If it feels like a certain group of your Facebook friends are sharing outlandish "news" articles, you may not be wrong. According to a new study by researchers from Princeton University, different demographics have increased likelihoods of sharing "fake news."
The article specifically mentions users over the age of 65 as the most likely to share from fake news domains. Researchers controlled for partisanship, ideology, and even how often the user shares.
The results seem to confirm what many already believed.
@SquigglyRick @NickEvershed This is been obvious ever since oldies discovered the "forward" button on email.— Noni Doll (@Noni Doll)1547080541.0
@daithaigilbert @vicenews So the people who told me in the year 2000 to not believe everything you see on the inter… https://t.co/iqlvHggjZm— Chad Stewart (@Chad Stewart)1547062467.0
@daithaigilbert @vicenews I can blame them for more than the proliferation of fake news. Student debt, fucking the… https://t.co/JWWts2ovkK— MattinglySideburns (@MattinglySideburns)1547073495.0
While sharing fake news was a rare occurrence overall, with less than 10% of participants sharing a flagged article, the breakdown of demographics that did so was persuasive.
Users over the age of 65 were around seven times more likely to share a fake article than the 18 to 29 age group.
Data also showed a strong correlation with conservatives sharing the fake news. However, the study's authors do point out this data is from the 2016 election, and there happened to be more fake news that was pro-Trump.
Because of this, they couldn't be sure if this was a product of conservatives themselves or a factor of there just being more fake news that confirmed their own bias.
Despite the study, and articles clarifying their methods and results, some people are still denying it.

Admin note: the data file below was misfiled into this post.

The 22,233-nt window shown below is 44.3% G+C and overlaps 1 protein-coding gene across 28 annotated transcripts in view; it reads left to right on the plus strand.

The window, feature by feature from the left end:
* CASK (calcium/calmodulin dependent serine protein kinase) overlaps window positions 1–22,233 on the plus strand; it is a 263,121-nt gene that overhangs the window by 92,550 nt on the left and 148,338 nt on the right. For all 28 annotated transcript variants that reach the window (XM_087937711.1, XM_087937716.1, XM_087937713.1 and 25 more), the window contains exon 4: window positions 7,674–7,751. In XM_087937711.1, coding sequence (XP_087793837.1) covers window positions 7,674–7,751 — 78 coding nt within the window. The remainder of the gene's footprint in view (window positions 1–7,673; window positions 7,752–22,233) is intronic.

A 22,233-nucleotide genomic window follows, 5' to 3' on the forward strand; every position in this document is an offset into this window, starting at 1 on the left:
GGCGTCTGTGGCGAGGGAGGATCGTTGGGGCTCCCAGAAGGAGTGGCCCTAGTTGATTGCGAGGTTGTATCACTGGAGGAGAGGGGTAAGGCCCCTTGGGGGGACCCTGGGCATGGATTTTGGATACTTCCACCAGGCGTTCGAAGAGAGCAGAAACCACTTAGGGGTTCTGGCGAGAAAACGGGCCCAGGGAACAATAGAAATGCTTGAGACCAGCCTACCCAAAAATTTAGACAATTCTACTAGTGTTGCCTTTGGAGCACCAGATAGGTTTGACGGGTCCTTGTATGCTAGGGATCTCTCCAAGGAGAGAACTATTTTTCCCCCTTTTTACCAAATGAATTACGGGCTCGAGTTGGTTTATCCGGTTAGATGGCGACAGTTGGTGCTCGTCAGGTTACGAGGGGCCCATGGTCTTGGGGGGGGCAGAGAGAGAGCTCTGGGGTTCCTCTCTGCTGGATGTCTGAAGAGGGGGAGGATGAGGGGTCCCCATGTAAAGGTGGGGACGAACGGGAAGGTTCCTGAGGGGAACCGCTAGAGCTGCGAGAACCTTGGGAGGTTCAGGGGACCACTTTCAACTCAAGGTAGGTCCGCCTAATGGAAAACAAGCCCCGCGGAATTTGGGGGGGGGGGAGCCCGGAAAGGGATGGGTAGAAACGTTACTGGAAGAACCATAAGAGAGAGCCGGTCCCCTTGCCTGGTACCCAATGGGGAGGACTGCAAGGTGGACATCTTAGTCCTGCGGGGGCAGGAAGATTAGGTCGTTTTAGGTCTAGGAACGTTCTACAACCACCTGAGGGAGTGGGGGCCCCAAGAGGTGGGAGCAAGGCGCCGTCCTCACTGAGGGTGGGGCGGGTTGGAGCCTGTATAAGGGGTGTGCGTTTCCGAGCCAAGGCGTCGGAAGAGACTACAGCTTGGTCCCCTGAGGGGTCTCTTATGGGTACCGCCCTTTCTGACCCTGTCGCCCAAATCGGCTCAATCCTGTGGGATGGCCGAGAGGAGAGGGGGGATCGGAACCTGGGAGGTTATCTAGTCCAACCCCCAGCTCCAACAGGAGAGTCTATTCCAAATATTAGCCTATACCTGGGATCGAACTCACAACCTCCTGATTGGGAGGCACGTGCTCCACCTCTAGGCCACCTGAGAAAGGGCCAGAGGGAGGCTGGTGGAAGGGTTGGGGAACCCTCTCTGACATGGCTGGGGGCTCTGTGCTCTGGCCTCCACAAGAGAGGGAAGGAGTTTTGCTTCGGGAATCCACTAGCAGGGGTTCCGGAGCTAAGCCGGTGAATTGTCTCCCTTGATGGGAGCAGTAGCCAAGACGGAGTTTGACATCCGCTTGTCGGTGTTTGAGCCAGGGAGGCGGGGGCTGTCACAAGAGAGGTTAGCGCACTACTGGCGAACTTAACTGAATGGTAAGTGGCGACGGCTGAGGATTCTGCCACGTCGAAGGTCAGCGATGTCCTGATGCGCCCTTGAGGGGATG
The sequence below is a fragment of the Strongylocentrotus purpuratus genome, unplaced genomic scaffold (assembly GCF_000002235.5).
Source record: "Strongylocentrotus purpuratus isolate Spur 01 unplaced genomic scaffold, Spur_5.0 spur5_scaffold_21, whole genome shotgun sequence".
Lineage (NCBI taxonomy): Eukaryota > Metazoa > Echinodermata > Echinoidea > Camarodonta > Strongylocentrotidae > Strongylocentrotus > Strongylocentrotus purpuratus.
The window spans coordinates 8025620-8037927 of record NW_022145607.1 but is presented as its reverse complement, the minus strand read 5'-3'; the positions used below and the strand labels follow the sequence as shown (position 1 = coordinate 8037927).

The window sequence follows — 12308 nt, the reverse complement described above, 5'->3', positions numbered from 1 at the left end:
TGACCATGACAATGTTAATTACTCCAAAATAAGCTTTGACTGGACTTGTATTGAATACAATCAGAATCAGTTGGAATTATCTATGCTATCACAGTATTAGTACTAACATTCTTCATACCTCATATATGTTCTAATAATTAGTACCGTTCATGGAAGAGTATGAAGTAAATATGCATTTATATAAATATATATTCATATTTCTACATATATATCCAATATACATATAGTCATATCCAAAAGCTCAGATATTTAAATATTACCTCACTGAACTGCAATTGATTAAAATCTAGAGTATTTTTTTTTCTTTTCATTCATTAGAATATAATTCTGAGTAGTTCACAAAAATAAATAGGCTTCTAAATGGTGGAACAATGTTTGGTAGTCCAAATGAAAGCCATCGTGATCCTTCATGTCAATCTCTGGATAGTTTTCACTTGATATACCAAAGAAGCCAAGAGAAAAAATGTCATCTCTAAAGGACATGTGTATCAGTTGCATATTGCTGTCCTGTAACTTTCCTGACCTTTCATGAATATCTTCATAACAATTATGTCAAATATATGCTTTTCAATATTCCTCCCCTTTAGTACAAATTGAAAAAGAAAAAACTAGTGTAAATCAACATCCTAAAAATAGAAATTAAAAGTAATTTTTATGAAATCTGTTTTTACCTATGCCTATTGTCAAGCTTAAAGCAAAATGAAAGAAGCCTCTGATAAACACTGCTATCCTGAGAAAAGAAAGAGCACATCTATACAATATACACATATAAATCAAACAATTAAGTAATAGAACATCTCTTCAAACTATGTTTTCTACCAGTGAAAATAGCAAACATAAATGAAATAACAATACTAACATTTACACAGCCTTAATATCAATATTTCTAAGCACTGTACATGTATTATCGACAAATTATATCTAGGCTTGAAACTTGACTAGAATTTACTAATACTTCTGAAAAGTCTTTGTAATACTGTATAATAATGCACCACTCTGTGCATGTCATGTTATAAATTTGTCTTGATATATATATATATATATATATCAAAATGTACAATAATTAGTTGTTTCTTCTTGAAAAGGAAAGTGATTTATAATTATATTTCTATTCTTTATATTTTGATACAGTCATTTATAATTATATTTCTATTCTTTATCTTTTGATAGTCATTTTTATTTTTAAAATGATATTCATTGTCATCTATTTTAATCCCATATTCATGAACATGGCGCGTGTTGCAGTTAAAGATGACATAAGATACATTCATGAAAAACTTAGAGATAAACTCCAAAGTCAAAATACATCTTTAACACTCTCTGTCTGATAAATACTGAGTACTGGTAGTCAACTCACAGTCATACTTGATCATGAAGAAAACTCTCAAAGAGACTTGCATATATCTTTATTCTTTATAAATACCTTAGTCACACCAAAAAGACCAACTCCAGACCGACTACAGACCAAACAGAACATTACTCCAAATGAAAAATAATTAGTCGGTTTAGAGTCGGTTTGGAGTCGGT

@myfibonacci I am tweeting an article. Take it up with the research!— Rick Morton (@Rick Morton)1547078520.0
@CTVNews Unfortunately that’s all you are #CTV news is fake news. Most older people still think you report real new… https://t.co/uIGPT4z6yj— Lynda Favreau (@Lynda Favreau)1547136959.0
@CTVNews An app done on fb? lol. Most young people have now gone to Instagram or twitter. Seniors enjoy fb to share… https://t.co/9nGxAf3a2s— maryj (@maryj)1547084168.0
The fake news sources came from lists compiled by Craig Silverman, founding editor of BuzzFeed News. Silverman had compiled an analysis of how viral fake election stories spread on the social media website.
Silverman's list is held in high regard, but is not peer-reviewed. That said, the findings from the Princeton study do hold up when peer-reviewed lists are used in place of the BuzzFeed list.
One of the strangest takes on the article came from writer Jamie Bartlett, who said this article "dispels a widely held myth."
There were people who thought the reverse?
Big news & dispels a widely held myth. A major new study finds that old people are more likely than young people to… https://t.co/b6IwUAGGjq— Jamie Bartlett (@Jamie Bartlett)1547062191.0
@JamieJBartlett I have a question about who actually holds this "widely held myth" that I've never heard of, but I… https://t.co/l3wtkytZOV— Alexandra Erin (@Alexandra Erin)1547070400.0
@JamieJBartlett Can we assume this was sarcasm because I don’t think it’s a coincidence that the demographic that k… https://t.co/0kVEQkwOUD— Steven of House Gatewood, titles, titles, titles (@Steven of House Gatewood, titles, titles, titles)1547070716.0
This just in: Bears shit in the woods. https://t.co/IhcscGa2ro— Brittany Loggins (@Brittany Loggins)1547081549.0
Because so few people shared the fake news, the team couldn't pin down which topics were the most popular.
Andrew Guess, the study's lead author, said:
"For this reason I'd caution against tying this into reports about ad targeting to various subgroups, etcetera."
The study concludes with a possible recommendation to focus digital literacy on older users. If the study holds true, simple innovations could help prevent the spread of false stories in the future.